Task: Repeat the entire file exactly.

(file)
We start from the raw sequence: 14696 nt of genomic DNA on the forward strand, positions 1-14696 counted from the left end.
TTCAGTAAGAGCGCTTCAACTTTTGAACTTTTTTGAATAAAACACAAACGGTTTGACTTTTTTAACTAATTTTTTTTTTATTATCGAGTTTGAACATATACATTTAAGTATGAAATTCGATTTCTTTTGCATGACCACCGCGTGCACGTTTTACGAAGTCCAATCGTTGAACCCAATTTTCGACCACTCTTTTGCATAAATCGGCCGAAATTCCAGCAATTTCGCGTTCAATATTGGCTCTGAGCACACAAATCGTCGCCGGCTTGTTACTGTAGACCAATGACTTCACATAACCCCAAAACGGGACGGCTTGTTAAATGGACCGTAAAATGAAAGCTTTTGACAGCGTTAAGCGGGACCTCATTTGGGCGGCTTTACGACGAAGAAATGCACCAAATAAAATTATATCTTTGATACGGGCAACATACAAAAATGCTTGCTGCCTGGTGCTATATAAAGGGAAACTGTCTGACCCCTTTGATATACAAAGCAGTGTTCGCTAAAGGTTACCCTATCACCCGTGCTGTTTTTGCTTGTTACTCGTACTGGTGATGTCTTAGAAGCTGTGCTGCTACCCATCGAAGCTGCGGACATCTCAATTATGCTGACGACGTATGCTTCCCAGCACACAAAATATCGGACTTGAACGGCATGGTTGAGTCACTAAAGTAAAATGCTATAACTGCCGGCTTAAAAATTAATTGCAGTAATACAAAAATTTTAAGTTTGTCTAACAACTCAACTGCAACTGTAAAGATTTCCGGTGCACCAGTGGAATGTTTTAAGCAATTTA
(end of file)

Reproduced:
We start from the raw sequence: 14696 nt of genomic DNA on the forward strand, positions 1-14696 counted from the left end.
TTCAGTAAGAGCGCTTCAACTTTTGAACTTTTTTGAATAAAACACAAACGGTTTGACTTTTTTAACTAATTTTTTTTTTATTATCGAGTTTGAACATATACATTTAAGTATGAAATTCGATTTCTTTTGCATGACCACCGCGTGCACGTTTTACGAAGTCCAATCGTTGAACCCAATTTTCGACCACTCTTTTGCATAAATCGGCCGAAATTCCAGCAATTTCGCGTTCAATATTGGCTCTGAGCACACAAATCGTCGCCGGCTTGTTACTGTAGACCAATGACTTCACATAACCCCAAAACGGGACGGCTTGTTAAATGGACCGTAAAATGAAAGCTTTTGACAGCGTTAAGCGGGACCTCATTTGGGCGGCTTTACGACGAAGAAATGCACCAAATAAAATTATATCTTTGATACGGGCAACATACAAAAATGCTTGCTGCCTGGTGCTATATAAAGGGAAACTGTCTGACCCCTTTGATATACAAAGCAGTGTTCGCTAAAGGTTACCCTATCACCCGTGCTGTTTTTGCTTGTTACTCGTACTGGTGATGTCTTAGAAGCTGTGCTGCTACCCATCGAAGCTGCGGACATCTCAATTATGCTGACGACGTATGCTTCCCAGCACACAAAATATCGGACTTGAACGGCATGGTTGAGTCACTAAAGTAAAATGCTATAACTGCCGGCTTAAAAATTAATTGCAGTAATACAAAAATTTTAAGTTTGTCTAACAACTCAACTGCAACTGTAAAGATTTCCGGTGCACCAGTGGAATGTTTTAAGCAATTTA